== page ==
Hip-hop mogul and entrepreneur Russell Simmons addressed a packed Strong Auditorium Wed., Sept. 13 in an interview forum hosted by Vice President Paul Burgett. Among the attendees were UR students, Rochester-area residents and a group from the Thomas Jefferson High School for Entrepreneurship.
The 48-year-old Simmons surprised the audience by unexpectedly running up on stage and cutting his introduction short just as John Barker, associate director of the McNair Program and Master of Ceremonies, began listing Simmons’s personal and professional achievements. Greeted with a standing ovation, Simmons appeared wearing a red hat and hooded sweatshirt with the words “Phat Farm” sewn across the front, after the clothing line that he founded.
“Poverty and drugs were a big part of my community. I grew up around bad influences,” Simmons said, as he recounted his childhood spent in Queens, N.Y. “I survived, but a lot of my friends didn’t. I was able to find something I was passionate about, pursue it, and live to tell about it.”
Simmons is best known for his role as co-founder of Def Jam records, a hip-hop record label that began in his New York University dorm room in 1984. The small record label, which was started with just $2,500, grew to become an empire after a progression of successful sales by LL Cool J, Public Enemy, the Beastie Boys and Run DMC, a group founded by his brother Joseph “Run” Simmons.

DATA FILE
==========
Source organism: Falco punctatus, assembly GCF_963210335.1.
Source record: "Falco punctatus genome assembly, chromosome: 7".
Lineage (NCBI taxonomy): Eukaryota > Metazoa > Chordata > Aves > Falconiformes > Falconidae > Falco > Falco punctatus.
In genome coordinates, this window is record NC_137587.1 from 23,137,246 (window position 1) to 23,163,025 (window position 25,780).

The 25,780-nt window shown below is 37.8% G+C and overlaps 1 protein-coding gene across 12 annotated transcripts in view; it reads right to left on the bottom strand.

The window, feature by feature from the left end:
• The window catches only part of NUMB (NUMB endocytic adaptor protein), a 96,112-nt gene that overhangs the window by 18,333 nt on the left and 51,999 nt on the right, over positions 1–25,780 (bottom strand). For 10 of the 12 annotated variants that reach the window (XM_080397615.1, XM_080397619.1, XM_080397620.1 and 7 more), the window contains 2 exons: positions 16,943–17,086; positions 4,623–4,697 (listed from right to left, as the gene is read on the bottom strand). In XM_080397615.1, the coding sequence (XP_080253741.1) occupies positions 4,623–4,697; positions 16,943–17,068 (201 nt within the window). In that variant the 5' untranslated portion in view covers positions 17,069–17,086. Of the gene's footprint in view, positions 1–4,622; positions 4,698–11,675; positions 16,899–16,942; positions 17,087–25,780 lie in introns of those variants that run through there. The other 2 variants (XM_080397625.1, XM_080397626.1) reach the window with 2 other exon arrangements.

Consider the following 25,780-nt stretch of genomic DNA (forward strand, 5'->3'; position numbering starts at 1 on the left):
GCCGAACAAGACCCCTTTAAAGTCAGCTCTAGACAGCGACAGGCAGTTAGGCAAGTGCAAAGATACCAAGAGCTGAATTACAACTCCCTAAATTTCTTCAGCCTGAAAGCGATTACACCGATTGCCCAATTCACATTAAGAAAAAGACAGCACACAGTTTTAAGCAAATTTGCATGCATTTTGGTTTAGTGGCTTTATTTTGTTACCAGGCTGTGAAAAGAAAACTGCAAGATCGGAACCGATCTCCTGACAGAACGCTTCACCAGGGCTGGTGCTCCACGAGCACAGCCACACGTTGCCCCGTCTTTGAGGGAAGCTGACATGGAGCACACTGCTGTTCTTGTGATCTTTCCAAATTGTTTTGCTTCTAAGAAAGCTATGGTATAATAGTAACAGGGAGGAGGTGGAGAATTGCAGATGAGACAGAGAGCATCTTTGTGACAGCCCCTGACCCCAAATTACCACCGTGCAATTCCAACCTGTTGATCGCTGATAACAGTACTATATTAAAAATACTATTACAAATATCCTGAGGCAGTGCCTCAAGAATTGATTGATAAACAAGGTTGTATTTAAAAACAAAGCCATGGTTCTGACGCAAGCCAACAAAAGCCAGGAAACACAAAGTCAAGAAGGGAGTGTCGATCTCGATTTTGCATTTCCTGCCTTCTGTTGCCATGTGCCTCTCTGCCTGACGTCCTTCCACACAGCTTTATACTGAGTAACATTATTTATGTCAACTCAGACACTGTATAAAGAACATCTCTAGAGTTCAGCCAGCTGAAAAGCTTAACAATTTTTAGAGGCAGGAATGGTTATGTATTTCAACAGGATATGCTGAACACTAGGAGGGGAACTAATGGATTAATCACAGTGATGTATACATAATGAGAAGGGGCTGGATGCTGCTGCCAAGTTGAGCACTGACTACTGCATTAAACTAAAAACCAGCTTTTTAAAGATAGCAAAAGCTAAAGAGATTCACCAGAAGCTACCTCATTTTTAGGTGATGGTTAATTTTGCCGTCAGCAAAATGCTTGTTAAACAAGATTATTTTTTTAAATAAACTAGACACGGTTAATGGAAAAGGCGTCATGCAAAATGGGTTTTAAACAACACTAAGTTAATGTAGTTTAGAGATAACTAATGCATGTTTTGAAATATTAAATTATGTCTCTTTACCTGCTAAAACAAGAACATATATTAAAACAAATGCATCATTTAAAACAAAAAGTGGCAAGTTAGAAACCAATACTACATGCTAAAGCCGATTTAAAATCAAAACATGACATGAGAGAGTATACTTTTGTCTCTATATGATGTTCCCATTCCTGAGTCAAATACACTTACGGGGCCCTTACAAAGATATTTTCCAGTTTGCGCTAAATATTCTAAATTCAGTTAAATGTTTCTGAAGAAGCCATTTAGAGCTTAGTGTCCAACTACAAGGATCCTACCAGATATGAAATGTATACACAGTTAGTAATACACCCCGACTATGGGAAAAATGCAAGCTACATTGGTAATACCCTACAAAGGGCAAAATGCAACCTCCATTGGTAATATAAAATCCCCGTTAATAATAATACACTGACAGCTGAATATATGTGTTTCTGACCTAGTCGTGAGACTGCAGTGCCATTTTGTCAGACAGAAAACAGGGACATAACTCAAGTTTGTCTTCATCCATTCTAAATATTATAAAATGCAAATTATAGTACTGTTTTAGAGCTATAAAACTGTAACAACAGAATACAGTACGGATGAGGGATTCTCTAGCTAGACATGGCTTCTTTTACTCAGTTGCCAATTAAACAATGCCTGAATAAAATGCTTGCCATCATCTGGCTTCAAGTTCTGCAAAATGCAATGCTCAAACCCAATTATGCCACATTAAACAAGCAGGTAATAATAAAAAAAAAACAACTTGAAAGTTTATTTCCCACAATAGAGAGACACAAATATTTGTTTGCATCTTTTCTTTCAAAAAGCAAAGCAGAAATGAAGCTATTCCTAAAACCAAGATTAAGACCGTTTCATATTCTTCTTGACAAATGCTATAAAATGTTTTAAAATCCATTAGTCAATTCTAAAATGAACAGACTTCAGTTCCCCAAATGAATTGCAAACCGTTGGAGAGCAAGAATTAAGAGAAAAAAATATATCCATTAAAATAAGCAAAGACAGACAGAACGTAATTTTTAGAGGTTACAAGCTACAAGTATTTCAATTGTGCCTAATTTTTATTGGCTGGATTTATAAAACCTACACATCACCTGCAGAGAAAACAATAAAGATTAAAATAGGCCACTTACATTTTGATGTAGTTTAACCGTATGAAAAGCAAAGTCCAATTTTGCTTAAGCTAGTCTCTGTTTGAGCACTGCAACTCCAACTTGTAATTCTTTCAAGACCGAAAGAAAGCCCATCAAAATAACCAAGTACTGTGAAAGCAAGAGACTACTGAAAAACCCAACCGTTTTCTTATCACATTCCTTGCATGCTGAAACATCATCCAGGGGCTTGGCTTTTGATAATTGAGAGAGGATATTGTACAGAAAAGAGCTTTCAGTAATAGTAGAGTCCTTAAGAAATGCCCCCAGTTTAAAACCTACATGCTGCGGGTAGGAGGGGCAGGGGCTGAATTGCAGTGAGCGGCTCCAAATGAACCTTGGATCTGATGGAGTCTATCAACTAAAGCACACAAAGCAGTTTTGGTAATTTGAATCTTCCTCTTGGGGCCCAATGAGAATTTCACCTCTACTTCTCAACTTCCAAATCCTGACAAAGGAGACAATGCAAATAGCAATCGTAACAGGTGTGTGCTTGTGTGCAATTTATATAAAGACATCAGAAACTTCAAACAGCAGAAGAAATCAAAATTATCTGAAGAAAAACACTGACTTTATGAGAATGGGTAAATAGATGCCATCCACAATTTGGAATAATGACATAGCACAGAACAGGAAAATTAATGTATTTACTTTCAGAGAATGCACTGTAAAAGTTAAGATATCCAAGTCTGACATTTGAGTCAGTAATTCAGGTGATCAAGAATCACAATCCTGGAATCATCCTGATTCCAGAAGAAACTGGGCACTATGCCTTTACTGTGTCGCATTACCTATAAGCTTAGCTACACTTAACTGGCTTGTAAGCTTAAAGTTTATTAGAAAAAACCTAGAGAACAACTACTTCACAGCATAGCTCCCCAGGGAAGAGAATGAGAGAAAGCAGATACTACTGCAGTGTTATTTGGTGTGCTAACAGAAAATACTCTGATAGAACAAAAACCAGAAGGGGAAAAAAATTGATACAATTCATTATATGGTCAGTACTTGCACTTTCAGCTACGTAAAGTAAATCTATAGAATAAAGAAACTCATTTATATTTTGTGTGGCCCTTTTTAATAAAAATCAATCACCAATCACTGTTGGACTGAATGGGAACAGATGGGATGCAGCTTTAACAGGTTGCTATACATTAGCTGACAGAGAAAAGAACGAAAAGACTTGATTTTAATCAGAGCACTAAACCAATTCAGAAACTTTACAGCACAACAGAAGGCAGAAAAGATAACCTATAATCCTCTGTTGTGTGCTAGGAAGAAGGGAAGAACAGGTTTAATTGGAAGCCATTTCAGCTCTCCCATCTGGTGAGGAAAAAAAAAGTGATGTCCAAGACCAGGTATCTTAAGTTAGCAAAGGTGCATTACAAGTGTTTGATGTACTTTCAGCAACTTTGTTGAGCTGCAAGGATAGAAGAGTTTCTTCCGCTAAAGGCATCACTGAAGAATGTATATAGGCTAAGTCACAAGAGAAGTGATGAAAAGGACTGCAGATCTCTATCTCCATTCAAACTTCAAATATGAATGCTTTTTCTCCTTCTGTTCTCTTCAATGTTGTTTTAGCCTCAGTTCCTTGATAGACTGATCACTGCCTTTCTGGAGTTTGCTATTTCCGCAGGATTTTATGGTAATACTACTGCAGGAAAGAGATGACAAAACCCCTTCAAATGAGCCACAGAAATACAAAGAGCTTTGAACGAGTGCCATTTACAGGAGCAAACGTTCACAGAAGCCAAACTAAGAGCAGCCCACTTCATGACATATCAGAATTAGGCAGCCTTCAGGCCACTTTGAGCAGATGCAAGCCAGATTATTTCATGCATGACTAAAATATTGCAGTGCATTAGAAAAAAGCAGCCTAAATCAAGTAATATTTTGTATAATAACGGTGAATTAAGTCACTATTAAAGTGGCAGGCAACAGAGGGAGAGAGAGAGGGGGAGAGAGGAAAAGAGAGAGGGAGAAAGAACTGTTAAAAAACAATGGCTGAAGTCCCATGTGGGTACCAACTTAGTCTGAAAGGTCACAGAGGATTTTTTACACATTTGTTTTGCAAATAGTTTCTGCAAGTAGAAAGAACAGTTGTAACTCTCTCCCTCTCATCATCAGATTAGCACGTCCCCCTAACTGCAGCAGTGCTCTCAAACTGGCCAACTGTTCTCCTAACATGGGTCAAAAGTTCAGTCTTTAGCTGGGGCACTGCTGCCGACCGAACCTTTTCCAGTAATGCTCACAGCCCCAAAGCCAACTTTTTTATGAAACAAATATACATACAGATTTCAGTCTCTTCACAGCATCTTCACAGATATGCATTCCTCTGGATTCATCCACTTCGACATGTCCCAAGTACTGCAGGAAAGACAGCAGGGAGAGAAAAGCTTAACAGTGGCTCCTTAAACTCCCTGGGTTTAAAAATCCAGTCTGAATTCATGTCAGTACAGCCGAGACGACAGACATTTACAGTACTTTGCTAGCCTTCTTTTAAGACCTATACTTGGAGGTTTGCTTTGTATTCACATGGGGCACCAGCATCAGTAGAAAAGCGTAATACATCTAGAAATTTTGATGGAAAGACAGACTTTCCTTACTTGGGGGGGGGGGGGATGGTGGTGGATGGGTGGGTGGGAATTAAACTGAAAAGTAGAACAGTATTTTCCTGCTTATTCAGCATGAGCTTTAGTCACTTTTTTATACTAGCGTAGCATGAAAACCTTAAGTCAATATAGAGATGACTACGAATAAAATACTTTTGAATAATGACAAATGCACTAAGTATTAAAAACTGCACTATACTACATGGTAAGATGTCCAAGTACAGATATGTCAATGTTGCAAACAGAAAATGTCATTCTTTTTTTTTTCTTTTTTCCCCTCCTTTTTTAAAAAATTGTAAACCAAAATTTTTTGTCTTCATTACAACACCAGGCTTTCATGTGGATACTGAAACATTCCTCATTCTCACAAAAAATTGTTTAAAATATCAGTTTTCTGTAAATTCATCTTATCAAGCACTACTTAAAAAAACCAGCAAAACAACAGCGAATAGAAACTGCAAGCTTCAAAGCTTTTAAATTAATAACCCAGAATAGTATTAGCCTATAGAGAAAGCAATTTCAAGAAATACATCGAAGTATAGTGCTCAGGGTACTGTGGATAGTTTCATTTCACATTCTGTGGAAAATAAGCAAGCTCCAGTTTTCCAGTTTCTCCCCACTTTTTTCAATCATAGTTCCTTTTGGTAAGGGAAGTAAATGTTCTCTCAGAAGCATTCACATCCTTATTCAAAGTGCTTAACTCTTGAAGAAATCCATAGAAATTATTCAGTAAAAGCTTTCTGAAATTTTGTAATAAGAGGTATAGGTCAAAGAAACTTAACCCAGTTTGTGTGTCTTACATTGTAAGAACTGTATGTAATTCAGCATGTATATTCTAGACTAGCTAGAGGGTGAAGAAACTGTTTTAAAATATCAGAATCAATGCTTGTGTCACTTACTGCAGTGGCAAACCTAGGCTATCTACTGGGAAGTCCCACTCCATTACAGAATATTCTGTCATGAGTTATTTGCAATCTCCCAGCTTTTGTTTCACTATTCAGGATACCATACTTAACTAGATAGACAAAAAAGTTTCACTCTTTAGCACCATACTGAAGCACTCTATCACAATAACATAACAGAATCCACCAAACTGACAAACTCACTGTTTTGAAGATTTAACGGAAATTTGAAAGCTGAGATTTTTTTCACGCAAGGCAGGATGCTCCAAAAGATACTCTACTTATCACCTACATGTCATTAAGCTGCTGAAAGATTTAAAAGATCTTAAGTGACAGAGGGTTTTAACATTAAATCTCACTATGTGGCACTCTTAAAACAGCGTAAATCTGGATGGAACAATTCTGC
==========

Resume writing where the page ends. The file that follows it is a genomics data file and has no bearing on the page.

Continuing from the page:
“I started my own company because I was rejected so often. I was happy to take a job if they would let me in the door,” Simmons said. “The people who ran the music business at the time did not like hip-hop very much.”
Simmons did not limit his entrepreneurial drive to the music industry. As president and chief executive officer of the Rush Communications Corporation, Simmons expanded the hip-hop culture into movies, television, clothing and magazines. In the early 1990s, he created the Phat Farm clothing line, which today has an estimated value of $260 million. In 1999, Simmons sold his piece of Def Jam Records to the Universal Music Group for $100 million.
“I was impressed by the simplicity of his attire and the manner in which he expressed himself,” senior Ernancelis Santana said. “Everything indicates that he is a humble man with a sincere concern for helping others.”
Fueled by Burgett’s questions regarding the role that hip-hop has in the American culture, Simmons used the forum as an opportunity to defend the often controversial culture that he helped to cultivate.
“As a group, the rappers are one of the most conscious people in the country. When they talk about the Black community, they talk about the poverty and the struggle -things that most people don’t talk about,” Simmons said. “You can’t name one major rapper who does not have their own charity.”
Simmons, a vegan, is the founder of four philanthropic foundations that encourage young people to become involved in animal rights, politics and the arts.
“He seems like a genuine guy out to share his opinions with the younger generation in an honest attempt to inspire students to follow what they love in life,” sophomore Emily Discenza said.
The event was hosted by the College Diversity Roundtable, the Black Students’ Union, the Minority Student Advisory Board and the McNair Program.
“Russell Simmons is a visionary who harnessed the artistic and creative expressions of the hip-hop community and transformed them into a series of value-generating enterprises,” Director of the Kearns Center for Leadership and Diversity Beth Olivares said. “At Rochester, that epitomizes our definition of an entrepreneur.”Fernandez can be reached at email@example.com.